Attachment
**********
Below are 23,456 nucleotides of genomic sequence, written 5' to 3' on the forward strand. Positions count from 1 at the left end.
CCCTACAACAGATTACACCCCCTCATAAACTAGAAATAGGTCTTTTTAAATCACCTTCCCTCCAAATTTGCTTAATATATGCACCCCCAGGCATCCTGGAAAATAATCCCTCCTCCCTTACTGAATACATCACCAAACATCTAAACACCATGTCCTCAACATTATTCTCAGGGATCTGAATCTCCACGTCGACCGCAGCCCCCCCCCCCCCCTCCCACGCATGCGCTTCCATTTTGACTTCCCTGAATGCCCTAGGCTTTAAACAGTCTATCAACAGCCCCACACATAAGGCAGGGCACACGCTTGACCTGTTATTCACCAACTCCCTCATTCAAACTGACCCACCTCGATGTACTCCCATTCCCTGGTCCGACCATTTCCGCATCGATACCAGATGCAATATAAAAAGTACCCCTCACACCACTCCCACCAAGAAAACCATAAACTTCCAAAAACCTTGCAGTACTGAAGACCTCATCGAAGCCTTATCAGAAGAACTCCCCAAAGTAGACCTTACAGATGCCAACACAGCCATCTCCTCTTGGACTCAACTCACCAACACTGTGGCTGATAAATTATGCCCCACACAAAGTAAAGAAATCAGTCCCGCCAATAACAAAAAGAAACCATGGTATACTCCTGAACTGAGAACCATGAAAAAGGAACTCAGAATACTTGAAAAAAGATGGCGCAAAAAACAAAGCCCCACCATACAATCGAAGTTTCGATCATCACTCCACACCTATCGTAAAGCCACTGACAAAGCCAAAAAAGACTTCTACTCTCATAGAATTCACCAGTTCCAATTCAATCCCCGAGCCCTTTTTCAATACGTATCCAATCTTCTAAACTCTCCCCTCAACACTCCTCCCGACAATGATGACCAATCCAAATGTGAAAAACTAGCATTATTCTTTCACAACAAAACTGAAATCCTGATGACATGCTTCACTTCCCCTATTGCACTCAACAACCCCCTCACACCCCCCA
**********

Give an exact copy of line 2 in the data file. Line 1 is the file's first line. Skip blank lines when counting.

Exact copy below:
CCCTACAACAGATTACACCCCCTCATAAACTAGAAATAGGTCTTTTTAAATCACCTTCCCTCCAAATTTGCTTAATATATGCACCCCCAGGCATCCTGGAAAATAATCCCTCCTCCCTTACTGAATACATCACCAAACATCTAAACACCATGTCCTCAACATTATTCTCAGGGATCTGAATCTCCACGTCGACCGCAGCCCCCCCCCCCCCCTCCCACGCATGCGCTTCCATTTTGACTTCCCTGAATGCCCTAGGCTTTAAACAGTCTATCAACAGCCCCACACATAAGGCAGGGCACACGCTTGACCTGTTATTCACCAACTCCCTCATTCAAACTGACCCACCTCGATGTACTCCCATTCCCTGGTCCGACCATTTCCGCATCGATACCAGATGCAATATAAAAAGTACCCCTCACACCACTCCCACCAAGAAAACCATAAACTTCCAAAAACCTTGCAGTACTGAAGACCTCATCGAAGCCTTATCAGAAGAACTCCCCAAAGTAGACCTTACAGATGCCAACACAGCCATCTCCTCTTGGACTCAACTCACCAACACTGTGGCTGATAAATTATGCCCCACACAAAGTAAAGAAATCAGTCCCGCCAATAACAAAAAGAAACCATGGTATACTCCTGAACTGAGAACCATGAAAAAGGAACTCAGAATACTTGAAAAAAGATGGCGCAAAAAACAAAGCCCCACCATACAATCGAAGTTTCGATCATCACTCCACACCTATCGTAAAGCCACTGACAAAGCCAAAAAAGACTTCTACTCTCATAGAATTCACCAGTTCCAATTCAATCCCCGAGCCCTTTTTCAATACGTATCCAATCTTCTAAACTCTCCCCTCAACACTCCTCCCGACAATGATGACCAATCCAAATGTGAAAAACTAGCATTATTCTTTCACAACAAAACTGAAATCCTGATGACATGCTTCACTTCCCCTATTGCACTCAACAACCCCCTCACACCCCCCA